Monday, March 11, 2013
Our big event
Yesterday in Guayata we had a massive promotion event, and it went off very well. We had people visiting from various parts of Boyaca department, in addition to a healthy contingent of local farmers that were interested in our achira experiment.
To avoid tacky plastic cups and styrofoam plates, we served everything in dried tree gourds (Crescentia cujete) that then became nice souvenirs for people to take home afterwards. The local peasants were especially happy, as they use these to serve drinks in the middle of a hard day of field work.
We greeted our out-of-town guests with a special soup made from guarapo (cane beer), cane syrup, thickened with achira starch, and accompanied by cottage cheese.
Though it was raining hard all morning, things let up in time for us to go visit the experimental field. Many of our visitors had never seen an achira plant before, much less the harvest and starch extraction processes, so it was a big treat for them.
After messing around in the field a bit, we went back down to the house and split up into three groups. One group did a taste test of different achira varieties that we'd cooked the night before. One group consisted in representatives of different local institutions, who planned future steps to take in order to promote achira as a local crop. And the last group was larger-scale farmers of achira (or those aspiring to plant more), who identified obstacles and solutions to expanding achira acreage. Our hope is that the conclusions of these latter two groups will serve to continue to improve the achira production chain, and especially to make it possible for farmers to earn more by cultivating this ancestral crop.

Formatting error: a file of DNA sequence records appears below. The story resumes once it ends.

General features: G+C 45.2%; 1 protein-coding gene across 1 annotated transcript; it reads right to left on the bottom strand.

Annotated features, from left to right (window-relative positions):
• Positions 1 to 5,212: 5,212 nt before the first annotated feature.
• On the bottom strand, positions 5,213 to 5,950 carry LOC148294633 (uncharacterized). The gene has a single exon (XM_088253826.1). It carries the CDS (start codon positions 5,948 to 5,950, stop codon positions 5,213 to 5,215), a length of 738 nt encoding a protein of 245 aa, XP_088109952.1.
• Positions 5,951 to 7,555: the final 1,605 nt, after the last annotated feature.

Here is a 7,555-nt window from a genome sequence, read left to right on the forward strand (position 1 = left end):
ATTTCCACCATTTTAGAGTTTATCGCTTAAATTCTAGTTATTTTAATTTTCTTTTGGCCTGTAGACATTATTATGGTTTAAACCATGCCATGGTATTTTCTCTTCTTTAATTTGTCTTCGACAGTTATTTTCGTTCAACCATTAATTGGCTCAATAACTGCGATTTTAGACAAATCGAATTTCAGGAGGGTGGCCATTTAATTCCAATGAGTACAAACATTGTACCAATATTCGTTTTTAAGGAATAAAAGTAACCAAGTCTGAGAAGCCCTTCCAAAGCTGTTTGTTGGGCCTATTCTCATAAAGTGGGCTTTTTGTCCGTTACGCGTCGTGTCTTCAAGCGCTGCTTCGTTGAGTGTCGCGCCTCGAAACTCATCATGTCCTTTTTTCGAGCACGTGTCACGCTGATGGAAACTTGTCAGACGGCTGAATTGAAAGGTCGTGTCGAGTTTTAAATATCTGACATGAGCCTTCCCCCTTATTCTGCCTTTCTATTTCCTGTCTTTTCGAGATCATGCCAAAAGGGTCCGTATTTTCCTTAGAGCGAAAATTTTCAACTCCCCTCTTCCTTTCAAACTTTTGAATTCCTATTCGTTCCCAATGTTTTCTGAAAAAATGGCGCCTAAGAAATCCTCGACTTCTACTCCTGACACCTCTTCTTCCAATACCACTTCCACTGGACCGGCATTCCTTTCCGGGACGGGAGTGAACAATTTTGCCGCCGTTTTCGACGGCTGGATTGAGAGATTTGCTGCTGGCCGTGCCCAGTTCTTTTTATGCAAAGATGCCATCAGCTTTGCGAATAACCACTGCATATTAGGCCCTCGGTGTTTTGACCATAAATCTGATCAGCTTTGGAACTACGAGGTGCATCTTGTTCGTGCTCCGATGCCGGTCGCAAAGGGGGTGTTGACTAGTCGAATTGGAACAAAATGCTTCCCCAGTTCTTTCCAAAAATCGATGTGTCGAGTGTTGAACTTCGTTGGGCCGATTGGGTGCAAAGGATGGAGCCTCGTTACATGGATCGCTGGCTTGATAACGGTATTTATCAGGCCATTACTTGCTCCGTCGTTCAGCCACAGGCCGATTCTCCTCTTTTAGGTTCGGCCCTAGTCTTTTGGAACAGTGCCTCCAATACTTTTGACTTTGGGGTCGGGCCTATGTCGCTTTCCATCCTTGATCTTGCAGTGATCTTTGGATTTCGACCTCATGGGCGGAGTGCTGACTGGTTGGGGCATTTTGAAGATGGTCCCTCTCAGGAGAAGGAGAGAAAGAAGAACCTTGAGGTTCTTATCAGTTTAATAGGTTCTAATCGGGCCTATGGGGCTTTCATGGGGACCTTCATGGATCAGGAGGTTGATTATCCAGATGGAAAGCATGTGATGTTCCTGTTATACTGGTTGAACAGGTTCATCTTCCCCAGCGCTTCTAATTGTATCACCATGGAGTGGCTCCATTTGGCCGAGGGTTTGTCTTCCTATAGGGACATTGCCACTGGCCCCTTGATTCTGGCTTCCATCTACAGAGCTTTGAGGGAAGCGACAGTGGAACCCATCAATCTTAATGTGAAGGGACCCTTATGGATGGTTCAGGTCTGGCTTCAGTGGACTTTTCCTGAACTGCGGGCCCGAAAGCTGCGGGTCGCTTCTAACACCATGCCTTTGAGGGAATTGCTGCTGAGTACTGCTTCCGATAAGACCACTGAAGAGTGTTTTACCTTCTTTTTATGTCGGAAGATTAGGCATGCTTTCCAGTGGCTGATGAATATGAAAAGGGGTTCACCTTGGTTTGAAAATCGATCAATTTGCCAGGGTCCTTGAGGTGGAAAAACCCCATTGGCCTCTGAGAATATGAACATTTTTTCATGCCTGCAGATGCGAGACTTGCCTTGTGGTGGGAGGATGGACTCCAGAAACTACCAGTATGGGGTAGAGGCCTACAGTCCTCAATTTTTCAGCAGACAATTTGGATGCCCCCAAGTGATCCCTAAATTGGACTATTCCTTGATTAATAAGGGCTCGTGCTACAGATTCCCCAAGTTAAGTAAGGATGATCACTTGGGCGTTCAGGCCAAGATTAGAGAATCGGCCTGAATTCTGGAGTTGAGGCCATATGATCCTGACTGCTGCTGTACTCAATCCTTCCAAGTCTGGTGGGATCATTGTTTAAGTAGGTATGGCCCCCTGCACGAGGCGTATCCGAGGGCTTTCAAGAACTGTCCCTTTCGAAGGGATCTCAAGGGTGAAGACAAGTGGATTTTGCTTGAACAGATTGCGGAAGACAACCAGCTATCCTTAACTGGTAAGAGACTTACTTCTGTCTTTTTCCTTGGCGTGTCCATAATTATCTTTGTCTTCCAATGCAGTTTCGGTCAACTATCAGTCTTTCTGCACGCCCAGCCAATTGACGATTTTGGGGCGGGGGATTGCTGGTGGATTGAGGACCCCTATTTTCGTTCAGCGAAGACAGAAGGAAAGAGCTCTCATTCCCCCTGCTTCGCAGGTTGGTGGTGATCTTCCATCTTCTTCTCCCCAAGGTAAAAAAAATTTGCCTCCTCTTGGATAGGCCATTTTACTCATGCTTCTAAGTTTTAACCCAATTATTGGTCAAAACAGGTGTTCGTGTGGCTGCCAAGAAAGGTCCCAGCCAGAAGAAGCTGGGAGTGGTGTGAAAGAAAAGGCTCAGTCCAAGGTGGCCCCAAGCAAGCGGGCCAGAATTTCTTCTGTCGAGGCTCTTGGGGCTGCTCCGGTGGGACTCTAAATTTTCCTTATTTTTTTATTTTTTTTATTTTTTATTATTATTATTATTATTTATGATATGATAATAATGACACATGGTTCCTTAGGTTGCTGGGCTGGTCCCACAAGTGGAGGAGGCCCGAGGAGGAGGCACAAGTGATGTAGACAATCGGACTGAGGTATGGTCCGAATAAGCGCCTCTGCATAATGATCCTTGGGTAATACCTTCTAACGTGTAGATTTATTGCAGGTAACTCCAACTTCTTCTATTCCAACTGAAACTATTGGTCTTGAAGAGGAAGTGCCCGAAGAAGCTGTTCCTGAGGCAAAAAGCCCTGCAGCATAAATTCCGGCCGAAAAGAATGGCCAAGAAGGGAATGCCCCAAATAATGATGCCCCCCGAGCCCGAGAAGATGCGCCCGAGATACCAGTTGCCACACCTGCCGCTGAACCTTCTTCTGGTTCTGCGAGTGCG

We finished our day with a Mass that the local priest was nice enough to come out and offer, and then a delicious feast of carne al caldero (seasoned meat cooked for hours in a big iron cauldron with flaming logs below and on top of it), local cassava, guacamole, and cooked achira rhizomes. In everything we did, we wanted to maintain an authentic local character, in order to remind people of the rich food and traditions of their zone.
So things on the practical side of the experiment have gone smashingly. We've got just about all our samples now, so I'll be sending stuff to the lab this week, using the money our contributors have so generously donated.
Be sure to check out the photos section of our Indiegogo page. Lots of good pics of the harvest and the final celebration.